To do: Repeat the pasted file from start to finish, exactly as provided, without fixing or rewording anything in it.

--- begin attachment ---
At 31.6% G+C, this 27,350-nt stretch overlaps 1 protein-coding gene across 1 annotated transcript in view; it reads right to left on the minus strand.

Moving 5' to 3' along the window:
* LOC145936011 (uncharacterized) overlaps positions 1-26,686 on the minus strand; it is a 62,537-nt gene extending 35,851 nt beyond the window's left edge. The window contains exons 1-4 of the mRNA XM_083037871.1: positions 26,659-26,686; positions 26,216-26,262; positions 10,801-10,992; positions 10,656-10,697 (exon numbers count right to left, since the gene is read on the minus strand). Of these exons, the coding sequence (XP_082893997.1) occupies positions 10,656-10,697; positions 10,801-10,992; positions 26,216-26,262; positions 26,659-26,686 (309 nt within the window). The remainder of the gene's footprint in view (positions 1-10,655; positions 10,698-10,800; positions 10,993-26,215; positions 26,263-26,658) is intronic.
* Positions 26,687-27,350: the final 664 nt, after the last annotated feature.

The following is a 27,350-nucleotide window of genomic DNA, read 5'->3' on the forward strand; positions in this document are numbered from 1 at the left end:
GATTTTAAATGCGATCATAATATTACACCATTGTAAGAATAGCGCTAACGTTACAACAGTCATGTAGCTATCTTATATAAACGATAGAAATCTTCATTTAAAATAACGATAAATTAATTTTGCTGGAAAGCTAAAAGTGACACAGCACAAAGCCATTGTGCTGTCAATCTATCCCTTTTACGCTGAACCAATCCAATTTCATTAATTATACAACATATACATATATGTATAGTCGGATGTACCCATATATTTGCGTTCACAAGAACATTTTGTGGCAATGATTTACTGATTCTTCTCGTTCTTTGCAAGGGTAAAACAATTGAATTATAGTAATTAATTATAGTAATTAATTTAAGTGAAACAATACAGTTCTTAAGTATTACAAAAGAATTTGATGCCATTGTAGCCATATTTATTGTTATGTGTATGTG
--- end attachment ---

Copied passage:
At 31.6% G+C, this 27,350-nt stretch overlaps 1 protein-coding gene across 1 annotated transcript in view; it reads right to left on the minus strand.

Moving 5' to 3' along the window:
* LOC145936011 (uncharacterized) overlaps positions 1-26,686 on the minus strand; it is a 62,537-nt gene extending 35,851 nt beyond the window's left edge. The window contains exons 1-4 of the mRNA XM_083037871.1: positions 26,659-26,686; positions 26,216-26,262; positions 10,801-10,992; positions 10,656-10,697 (exon numbers count right to left, since the gene is read on the minus strand). Of these exons, the coding sequence (XP_082893997.1) occupies positions 10,656-10,697; positions 10,801-10,992; positions 26,216-26,262; positions 26,659-26,686 (309 nt within the window). The remainder of the gene's footprint in view (positions 1-10,655; positions 10,698-10,800; positions 10,993-26,215; positions 26,263-26,658) is intronic.
* Positions 26,687-27,350: the final 664 nt, after the last annotated feature.

The following is a 27,350-nucleotide window of genomic DNA, read 5'->3' on the forward strand; positions in this document are numbered from 1 at the left end:
GATTTTAAATGCGATCATAATATTACACCATTGTAAGAATAGCGCTAACGTTACAACAGTCATGTAGCTATCTTATATAAACGATAGAAATCTTCATTTAAAATAACGATAAATTAATTTTGCTGGAAAGCTAAAAGTGACACAGCACAAAGCCATTGTGCTGTCAATCTATCCCTTTTACGCTGAACCAATCCAATTTCATTAATTATACAACATATACATATATGTATAGTCGGATGTACCCATATATTTGCGTTCACAAGAACATTTTGTGGCAATGATTTACTGATTCTTCTCGTTCTTTGCAAGGGTAAAACAATTGAATTATAGTAATTAATTATAGTAATTAATTTAAGTGAAACAATACAGTTCTTAAGTATTACAAAAGAATTTGATGCCATTGTAGCCATATTTATTGTTATGTGTATGTG